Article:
Following the “fetal origins of adult disease” hypothesis, environmental determinants of birth weight regained interest. The authors applied a detailed spatial-time exposure model for climatological factors thought to affect fetal growth: seasonality, temperature, and sunshine. Daily climatological data (29 stations) were linked to 1,460,401 term births with an individual exposure matrix for each pregnancy. Linear regression was utilized to determine effects of climatological factors on individual birth weight and existing spatial variations in birth weight. In the Netherlands substantial regional climatological differences exist. Summer was associated with significantly reduced birth weight (16–19 g). Minimum and maximum temperatures were significantly associated with increased and reduced birth weight, respectively. Spatial birth weight differences ranged from -11 to +25 g, with lowest birth weights in inland areas. The authors demonstrate birth weight to be associated with climatological factors; negative birth weight effects of maximum temperature exposure confirm results from animal studies. Consequently, a climate footprint is visible in the spatial birth weight differences.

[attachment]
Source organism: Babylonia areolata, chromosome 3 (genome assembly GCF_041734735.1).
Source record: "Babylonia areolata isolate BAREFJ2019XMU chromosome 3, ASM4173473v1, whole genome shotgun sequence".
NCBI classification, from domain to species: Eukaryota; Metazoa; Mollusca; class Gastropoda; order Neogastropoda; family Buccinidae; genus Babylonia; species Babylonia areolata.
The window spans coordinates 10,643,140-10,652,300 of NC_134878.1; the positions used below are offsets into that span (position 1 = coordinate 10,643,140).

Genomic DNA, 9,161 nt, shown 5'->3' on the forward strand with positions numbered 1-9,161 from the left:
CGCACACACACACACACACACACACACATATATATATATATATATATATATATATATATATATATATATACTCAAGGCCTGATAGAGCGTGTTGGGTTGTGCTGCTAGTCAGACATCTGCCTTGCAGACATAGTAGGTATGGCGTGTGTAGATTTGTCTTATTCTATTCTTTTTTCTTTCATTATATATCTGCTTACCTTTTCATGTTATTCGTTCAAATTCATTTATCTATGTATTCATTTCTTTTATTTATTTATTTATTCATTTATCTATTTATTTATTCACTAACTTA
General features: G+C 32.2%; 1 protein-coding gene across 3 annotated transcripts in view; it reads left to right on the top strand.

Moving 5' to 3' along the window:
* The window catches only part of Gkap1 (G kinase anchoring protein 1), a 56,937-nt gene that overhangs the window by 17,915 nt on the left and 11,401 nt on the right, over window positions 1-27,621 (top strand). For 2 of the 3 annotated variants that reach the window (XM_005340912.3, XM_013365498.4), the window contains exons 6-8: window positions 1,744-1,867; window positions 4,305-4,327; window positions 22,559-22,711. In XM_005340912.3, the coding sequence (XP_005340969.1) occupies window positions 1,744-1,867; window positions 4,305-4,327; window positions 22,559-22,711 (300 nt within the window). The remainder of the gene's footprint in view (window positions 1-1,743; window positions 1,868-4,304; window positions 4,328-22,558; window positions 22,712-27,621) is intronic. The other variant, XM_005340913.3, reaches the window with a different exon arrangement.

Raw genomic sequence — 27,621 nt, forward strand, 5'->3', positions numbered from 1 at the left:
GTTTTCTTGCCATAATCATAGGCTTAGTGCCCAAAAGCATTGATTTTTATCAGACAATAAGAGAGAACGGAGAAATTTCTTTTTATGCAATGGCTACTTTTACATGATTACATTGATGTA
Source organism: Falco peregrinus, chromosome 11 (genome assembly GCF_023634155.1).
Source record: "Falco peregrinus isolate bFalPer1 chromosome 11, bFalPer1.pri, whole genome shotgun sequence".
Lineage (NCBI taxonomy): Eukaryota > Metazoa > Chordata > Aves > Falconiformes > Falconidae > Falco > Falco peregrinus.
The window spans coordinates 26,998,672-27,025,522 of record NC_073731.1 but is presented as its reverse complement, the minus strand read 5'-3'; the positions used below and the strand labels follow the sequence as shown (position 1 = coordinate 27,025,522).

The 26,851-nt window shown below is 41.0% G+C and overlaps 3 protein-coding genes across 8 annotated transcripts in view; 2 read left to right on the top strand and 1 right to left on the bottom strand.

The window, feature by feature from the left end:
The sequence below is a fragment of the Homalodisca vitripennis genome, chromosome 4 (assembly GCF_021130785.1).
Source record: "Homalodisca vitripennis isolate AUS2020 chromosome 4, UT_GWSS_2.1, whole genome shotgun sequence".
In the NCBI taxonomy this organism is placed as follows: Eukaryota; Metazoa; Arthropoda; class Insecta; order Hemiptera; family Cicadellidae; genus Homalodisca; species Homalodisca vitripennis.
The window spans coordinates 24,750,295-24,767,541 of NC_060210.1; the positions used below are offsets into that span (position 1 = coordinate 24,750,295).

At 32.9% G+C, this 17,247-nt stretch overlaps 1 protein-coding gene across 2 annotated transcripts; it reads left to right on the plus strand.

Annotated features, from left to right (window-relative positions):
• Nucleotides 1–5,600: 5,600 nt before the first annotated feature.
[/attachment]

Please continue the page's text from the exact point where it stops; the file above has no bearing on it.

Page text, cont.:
December 2015
January/February 2016
Prepublished online December 2015. Final publication January/February 2016 (78.6). | 1-10
Jashvant Poeran, MD, PhD, Erwin Birnie, PhD, Eric A.P. Steegers, MD, PhD